The sun shimmered through the crystal waters of Molokini Crater. I floated on my back in peaceful bliss. My dad, brother and I had booked this morning’s snorkeling tour because we were seeking an adventure. The aerial views featured on the Pacific Whale Foundation's brochures were enticing. The half submerged crescent-shaped volcanic crater looked as if a mother's loving embrace fell directly from the sky and into the warmth of the Pacific Ocean. Just off the Maui coast, the crater is 0.4 miles from tip to tip and merely thirty-five feet deep at the crater basin. Excitedly, we boarded the Explorer and watched it heave away from the old, wooden docks.
â–º QUARTER FINALIST 2012 TEEN TRAVEL WRITING SCHOLARSHIP
Avoiding the crowds, we shuffled below deck and claimed a window seat. The Explorer tore through the calm water creating white, foamy waves in our tracks. When we arrived at Molokini, the rays glistened through the glassy water, spotlighting the coral and luminous colors of the fish. The crater was beckoning me, begging me to explore. It was absolutely mesmerizing.
I rushed to grab our snorkeling gear from sun-worn buckets. We waddled like penguins across the slippery surface of the deck. My brother and dad jumped in without hesitation, but I sat on the sand-papery transom steps accustoming myself to the water and taking in the splendor before I joined them. I slipped in, careful not to scrape the bottom of my bathing suit. I ducked my head underwater and suddenly entered a vivid new world.
I quickly recognized the first fish I saw. Throughout my years of visiting the Hawaiian Islands, I knew it was the Humuhumunukunukuapua'a—a delicate sunset-colored fish with a black mask stretching from its eyes to its lower belly, and sudden bursts of blue and red hues that streaked its body. Its paper-thin pectoral fins worked quickly as it propelled away with another flick of the tail.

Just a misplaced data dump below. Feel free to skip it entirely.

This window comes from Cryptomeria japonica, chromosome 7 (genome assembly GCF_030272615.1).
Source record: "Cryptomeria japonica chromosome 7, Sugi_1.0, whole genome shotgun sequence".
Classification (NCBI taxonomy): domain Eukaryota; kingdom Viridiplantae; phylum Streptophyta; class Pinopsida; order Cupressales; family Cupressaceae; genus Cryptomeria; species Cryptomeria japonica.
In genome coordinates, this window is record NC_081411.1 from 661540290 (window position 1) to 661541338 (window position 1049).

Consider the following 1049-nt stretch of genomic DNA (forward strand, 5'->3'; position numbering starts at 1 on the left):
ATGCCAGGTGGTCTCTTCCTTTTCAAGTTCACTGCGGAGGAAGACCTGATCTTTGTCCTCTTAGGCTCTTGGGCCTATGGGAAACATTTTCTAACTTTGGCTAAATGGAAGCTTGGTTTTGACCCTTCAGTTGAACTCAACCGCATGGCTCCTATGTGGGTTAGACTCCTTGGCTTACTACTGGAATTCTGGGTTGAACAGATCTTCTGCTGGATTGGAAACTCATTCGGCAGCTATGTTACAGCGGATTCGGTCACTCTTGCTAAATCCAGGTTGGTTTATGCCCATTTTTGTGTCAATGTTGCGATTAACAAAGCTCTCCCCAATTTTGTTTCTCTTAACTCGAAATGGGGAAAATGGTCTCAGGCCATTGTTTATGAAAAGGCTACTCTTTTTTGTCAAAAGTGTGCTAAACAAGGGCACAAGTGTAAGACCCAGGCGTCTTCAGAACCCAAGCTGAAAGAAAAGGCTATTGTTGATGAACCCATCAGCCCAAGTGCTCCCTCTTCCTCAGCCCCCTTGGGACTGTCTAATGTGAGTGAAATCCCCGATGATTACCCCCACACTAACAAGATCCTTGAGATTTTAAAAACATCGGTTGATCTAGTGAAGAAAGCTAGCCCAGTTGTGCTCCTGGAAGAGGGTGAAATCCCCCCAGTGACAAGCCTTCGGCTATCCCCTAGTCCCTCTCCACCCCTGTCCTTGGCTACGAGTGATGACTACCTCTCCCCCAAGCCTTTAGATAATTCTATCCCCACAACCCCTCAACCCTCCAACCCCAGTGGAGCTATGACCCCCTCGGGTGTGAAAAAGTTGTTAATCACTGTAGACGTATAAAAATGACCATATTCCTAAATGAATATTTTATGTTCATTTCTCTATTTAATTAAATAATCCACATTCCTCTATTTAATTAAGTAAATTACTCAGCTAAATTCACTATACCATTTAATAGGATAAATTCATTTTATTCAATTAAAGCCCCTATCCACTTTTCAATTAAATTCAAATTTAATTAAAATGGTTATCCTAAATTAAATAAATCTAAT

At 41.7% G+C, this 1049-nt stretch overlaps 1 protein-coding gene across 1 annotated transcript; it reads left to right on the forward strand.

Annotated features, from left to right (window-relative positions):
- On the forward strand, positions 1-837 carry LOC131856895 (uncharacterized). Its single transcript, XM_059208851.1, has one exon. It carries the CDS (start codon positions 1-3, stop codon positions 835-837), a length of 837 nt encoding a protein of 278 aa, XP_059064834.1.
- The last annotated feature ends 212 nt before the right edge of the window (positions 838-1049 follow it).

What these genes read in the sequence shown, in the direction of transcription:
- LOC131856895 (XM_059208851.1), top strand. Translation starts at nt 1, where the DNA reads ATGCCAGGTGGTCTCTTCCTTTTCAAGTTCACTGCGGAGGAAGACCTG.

We swam closer to where the crater's peak broke the surface, majestically soaring over the ocean surface. I saw an amethyst spiked ball move stealthily across the sandy floor: a sea urchin. I knew the spines were poisonous. But, there was something about this urchin that did not belong. Squinting my eyes, I dove closer to take a better look. I snickered when I realized what—stuck to one of the spines was a dollar bill. Haha, I thought, I don't blame whoever lost that for not getting his money back. I looked above me—air bubbles from my underwater giggles slowly danced to the surface.
This underwater realm was filled with bright colored fish of different sizes and shapes. There were some fish that darted past that were no bigger than my pinky. They were content in swimming in circles around these strange human figures invading their territory. It was like they knew that all we wanted to do was catch a glimpse of their secret world.
I swam to my brother and hit him lightly with my flipper. He surfaced and I told him I was going back to get some drinking water. He and my dad followed close behind. Ironically, swimming for a couple hours can make you thirsty like you'd never believe.
Snorkeling near the surface back to the boat and looking down at a variety of marine life, I smiled. This adventure brought me out of my comfort zone and dropped me into the depths of the Pacific. This was yet another example of nature's beauty. I was fortunate to get a glimpse of this natural habitat. This experience was amazing. I hope to be back to swim with the wildlife of Molokini Crater again.
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